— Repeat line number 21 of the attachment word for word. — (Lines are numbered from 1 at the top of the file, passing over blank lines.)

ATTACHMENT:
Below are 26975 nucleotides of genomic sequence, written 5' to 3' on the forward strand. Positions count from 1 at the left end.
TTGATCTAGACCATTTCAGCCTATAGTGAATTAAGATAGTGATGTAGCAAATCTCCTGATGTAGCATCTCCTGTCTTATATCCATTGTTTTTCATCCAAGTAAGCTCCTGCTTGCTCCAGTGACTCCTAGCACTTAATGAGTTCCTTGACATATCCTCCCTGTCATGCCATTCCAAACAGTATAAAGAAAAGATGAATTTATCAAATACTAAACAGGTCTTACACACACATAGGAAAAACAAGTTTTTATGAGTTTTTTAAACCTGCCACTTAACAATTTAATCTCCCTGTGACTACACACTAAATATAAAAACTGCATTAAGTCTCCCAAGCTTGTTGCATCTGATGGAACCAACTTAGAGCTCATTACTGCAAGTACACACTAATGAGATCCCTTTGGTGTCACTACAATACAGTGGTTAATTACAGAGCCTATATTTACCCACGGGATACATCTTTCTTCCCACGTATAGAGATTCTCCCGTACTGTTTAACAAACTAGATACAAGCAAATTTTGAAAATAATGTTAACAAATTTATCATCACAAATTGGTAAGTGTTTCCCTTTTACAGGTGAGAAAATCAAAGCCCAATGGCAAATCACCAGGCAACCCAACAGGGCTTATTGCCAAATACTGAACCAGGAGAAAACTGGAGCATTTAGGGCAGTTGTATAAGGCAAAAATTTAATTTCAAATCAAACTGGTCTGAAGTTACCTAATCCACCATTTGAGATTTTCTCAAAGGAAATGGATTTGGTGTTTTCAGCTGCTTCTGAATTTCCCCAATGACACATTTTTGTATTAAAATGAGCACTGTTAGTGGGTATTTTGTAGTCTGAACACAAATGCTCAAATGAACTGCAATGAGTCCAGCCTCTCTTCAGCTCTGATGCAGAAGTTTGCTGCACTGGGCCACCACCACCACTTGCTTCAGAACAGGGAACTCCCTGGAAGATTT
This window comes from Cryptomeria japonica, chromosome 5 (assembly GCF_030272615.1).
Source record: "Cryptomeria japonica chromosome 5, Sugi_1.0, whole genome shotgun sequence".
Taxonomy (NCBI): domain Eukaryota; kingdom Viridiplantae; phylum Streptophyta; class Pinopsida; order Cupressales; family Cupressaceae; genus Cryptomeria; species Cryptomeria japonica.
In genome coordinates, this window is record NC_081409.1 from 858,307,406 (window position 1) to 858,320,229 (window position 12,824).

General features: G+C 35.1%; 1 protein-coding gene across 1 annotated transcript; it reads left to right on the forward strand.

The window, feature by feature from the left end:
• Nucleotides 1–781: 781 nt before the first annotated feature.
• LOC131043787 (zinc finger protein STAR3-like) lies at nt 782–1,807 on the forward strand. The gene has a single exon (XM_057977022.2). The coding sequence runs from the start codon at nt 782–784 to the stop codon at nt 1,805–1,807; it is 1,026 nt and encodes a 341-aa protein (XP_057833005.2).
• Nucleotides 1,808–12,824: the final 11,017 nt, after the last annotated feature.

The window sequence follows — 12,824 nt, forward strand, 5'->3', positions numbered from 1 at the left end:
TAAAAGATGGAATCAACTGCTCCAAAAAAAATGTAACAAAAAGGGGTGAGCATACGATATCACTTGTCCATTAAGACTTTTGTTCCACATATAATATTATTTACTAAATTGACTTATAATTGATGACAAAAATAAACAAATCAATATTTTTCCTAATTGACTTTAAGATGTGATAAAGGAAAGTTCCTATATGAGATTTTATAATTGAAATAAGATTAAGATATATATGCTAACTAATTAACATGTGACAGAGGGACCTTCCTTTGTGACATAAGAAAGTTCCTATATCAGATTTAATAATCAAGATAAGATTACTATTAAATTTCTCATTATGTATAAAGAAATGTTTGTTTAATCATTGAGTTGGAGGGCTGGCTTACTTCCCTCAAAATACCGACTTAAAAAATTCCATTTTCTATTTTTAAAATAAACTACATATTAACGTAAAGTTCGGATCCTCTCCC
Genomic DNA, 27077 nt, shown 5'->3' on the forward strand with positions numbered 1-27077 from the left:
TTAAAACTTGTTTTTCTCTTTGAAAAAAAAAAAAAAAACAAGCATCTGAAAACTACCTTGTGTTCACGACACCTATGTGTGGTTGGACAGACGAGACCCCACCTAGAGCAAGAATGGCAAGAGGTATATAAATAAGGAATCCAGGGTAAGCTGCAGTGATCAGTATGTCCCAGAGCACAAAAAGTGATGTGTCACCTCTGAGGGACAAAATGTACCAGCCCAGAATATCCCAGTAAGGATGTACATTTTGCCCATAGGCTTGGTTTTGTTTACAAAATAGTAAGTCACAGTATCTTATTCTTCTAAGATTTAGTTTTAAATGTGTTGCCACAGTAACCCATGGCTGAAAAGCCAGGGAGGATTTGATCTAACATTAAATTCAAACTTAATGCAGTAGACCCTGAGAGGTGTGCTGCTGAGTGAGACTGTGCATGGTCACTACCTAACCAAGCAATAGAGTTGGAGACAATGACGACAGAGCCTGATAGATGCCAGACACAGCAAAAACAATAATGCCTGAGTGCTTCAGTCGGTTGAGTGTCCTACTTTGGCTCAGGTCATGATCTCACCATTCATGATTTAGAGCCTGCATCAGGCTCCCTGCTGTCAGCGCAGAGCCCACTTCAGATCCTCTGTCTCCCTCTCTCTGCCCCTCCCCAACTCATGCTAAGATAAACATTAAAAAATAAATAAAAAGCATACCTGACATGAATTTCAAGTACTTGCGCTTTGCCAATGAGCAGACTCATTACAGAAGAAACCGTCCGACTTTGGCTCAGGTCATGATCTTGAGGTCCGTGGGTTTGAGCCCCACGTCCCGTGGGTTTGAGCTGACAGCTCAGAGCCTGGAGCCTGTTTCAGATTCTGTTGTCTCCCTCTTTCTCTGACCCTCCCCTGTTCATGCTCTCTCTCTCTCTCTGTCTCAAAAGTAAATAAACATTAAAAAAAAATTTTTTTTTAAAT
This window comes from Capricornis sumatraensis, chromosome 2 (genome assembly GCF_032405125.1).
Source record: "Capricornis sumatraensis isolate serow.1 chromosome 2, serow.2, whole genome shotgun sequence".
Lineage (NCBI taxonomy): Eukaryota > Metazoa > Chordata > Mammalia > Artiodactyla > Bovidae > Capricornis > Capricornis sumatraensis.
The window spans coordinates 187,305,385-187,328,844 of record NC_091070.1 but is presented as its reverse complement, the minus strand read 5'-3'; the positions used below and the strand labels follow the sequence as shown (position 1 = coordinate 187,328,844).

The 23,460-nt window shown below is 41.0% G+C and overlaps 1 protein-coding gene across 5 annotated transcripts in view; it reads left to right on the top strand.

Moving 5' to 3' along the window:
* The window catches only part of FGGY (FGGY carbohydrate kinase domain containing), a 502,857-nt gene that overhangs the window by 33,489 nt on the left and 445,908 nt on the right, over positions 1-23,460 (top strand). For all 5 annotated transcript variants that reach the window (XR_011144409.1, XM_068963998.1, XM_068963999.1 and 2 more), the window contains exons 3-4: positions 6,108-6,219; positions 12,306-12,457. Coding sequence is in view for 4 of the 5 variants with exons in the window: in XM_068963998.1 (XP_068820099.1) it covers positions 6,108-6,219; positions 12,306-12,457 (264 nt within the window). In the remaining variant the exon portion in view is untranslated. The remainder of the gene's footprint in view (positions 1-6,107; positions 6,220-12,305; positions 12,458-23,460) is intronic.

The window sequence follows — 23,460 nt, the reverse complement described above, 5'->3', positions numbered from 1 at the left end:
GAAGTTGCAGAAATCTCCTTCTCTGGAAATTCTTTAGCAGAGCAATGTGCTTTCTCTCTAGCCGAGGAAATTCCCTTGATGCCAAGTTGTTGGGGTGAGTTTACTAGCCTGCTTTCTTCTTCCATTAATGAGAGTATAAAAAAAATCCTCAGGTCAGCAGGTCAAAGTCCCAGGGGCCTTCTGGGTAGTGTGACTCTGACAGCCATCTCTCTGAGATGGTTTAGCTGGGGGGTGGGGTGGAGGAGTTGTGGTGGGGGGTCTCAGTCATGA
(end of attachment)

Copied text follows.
Moving 5' to 3' along the window: